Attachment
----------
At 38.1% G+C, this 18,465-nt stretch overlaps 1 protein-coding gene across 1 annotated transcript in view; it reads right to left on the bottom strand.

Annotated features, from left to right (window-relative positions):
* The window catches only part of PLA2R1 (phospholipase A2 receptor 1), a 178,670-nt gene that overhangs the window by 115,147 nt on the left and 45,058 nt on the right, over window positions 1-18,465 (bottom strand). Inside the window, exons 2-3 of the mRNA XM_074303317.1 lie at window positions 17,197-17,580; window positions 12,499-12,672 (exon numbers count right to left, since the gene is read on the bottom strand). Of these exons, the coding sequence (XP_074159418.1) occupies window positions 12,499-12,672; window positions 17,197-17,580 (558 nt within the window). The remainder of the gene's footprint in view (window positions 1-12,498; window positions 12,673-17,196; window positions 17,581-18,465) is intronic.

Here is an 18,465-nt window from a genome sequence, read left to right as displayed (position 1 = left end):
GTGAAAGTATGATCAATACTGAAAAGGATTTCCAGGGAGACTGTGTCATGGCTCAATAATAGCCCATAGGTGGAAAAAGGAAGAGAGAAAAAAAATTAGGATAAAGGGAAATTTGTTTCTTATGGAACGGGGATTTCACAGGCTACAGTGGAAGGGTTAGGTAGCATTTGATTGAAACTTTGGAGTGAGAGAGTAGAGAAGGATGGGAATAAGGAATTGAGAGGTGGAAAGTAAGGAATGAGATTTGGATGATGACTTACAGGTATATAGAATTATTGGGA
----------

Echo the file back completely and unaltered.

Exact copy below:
At 38.1% G+C, this 18,465-nt stretch overlaps 1 protein-coding gene across 1 annotated transcript in view; it reads right to left on the bottom strand.

Annotated features, from left to right (window-relative positions):
* The window catches only part of PLA2R1 (phospholipase A2 receptor 1), a 178,670-nt gene that overhangs the window by 115,147 nt on the left and 45,058 nt on the right, over window positions 1-18,465 (bottom strand). Inside the window, exons 2-3 of the mRNA XM_074303317.1 lie at window positions 17,197-17,580; window positions 12,499-12,672 (exon numbers count right to left, since the gene is read on the bottom strand). Of these exons, the coding sequence (XP_074159418.1) occupies window positions 12,499-12,672; window positions 17,197-17,580 (558 nt within the window). The remainder of the gene's footprint in view (window positions 1-12,498; window positions 12,673-17,196; window positions 17,581-18,465) is intronic.

Here is an 18,465-nt window from a genome sequence, read left to right as displayed (position 1 = left end):
GTGAAAGTATGATCAATACTGAAAAGGATTTCCAGGGAGACTGTGTCATGGCTCAATAATAGCCCATAGGTGGAAAAAGGAAGAGAGAAAAAAAATTAGGATAAAGGGAAATTTGTTTCTTATGGAACGGGGATTTCACAGGCTACAGTGGAAGGGTTAGGTAGCATTTGATTGAAACTTTGGAGTGAGAGAGTAGAGAAGGATGGGAATAAGGAATTGAGAGGTGGAAAGTAAGGAATGAGATTTGGATGATGACTTACAGGTATATAGAATTATTGGGA